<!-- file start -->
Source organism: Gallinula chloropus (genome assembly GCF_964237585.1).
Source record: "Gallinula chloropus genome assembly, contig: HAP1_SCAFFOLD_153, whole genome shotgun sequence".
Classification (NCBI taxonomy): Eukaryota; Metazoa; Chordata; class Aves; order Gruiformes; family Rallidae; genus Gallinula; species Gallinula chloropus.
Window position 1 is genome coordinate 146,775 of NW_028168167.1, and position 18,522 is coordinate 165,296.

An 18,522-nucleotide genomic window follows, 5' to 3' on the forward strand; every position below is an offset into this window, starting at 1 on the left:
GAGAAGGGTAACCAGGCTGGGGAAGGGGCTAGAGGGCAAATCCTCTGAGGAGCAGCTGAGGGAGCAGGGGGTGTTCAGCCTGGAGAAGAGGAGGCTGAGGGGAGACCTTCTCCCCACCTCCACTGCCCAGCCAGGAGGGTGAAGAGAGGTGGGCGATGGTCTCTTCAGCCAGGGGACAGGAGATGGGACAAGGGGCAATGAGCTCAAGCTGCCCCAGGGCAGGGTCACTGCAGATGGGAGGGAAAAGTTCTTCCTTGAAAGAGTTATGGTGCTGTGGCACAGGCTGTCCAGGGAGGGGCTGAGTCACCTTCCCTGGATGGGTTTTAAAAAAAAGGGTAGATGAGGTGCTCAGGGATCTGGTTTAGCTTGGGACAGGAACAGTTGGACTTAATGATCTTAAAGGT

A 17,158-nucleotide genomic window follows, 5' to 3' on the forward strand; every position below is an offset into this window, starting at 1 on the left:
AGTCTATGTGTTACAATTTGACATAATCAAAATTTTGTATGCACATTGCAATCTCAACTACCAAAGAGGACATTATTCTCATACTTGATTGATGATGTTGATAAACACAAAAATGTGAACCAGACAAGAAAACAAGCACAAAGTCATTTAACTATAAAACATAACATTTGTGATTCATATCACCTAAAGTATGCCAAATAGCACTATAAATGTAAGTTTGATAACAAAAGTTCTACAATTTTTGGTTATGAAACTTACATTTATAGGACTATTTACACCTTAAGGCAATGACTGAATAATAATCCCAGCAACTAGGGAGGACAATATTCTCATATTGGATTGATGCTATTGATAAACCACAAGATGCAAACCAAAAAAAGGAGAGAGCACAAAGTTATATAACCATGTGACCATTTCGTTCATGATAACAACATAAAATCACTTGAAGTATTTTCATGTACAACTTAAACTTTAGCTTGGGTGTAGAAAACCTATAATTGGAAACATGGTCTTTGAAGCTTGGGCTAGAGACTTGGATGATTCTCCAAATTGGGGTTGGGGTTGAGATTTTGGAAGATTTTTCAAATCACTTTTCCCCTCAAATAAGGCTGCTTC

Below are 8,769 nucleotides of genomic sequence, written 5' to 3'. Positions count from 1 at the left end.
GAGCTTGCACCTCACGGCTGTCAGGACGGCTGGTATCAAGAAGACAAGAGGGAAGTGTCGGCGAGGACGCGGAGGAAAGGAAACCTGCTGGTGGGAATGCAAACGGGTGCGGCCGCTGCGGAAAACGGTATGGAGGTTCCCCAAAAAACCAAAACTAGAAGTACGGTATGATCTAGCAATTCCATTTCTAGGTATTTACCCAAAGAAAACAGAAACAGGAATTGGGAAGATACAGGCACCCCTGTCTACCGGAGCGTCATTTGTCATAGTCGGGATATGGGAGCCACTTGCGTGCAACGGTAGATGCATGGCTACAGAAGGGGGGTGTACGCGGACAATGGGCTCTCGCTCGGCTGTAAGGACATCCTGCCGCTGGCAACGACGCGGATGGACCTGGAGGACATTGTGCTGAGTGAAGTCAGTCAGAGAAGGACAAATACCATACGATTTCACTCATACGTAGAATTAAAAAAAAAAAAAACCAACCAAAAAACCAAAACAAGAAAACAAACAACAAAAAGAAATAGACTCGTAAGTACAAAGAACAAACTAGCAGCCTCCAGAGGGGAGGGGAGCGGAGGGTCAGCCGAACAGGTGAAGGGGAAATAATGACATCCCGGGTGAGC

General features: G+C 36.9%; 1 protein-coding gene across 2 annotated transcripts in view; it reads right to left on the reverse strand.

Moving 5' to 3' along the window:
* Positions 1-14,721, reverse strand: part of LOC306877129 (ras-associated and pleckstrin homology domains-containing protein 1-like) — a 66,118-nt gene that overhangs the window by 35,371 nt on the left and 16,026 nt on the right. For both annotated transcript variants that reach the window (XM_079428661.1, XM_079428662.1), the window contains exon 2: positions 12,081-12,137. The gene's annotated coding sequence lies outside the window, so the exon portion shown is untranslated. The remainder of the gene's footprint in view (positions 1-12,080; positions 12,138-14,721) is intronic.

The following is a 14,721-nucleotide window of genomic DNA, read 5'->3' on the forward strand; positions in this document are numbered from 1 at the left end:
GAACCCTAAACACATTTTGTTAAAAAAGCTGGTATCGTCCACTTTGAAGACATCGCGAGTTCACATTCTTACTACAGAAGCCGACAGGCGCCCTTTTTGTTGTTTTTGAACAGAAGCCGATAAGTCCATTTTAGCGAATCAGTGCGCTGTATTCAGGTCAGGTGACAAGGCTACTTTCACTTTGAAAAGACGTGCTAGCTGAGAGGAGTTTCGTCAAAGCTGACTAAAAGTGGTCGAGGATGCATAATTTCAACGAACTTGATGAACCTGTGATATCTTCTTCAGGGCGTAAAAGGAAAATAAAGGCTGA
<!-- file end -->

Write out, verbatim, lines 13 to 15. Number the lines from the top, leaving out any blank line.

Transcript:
* Positions 1-14,721, reverse strand: part of LOC306877129 (ras-associated and pleckstrin homology domains-containing protein 1-like) — a 66,118-nt gene that overhangs the window by 35,371 nt on the left and 16,026 nt on the right. For both annotated transcript variants that reach the window (XM_079428661.1, XM_079428662.1), the window contains exon 2: positions 12,081-12,137. The gene's annotated coding sequence lies outside the window, so the exon portion shown is untranslated. The remainder of the gene's footprint in view (positions 1-12,080; positions 12,138-14,721) is intronic.

The following is a 14,721-nucleotide window of genomic DNA, read 5'->3' on the forward strand; positions in this document are numbered from 1 at the left end:
GAACCCTAAACACATTTTGTTAAAAAAGCTGGTATCGTCCACTTTGAAGACATCGCGAGTTCACATTCTTACTACAGAAGCCGACAGGCGCCCTTTTTGTTGTTTTTGAACAGAAGCCGATAAGTCCATTTTAGCGAATCAGTGCGCTGTATTCAGGTCAGGTGACAAGGCTACTTTCACTTTGAAAAGACGTGCTAGCTGAGAGGAGTTTCGTCAAAGCTGACTAAAAGTGGTCGAGGATGCATAATTTCAACGAACTTGATGAACCTGTGATATCTTCTTCAGGGCGTAAAAGGAAAATAAAGGCTGA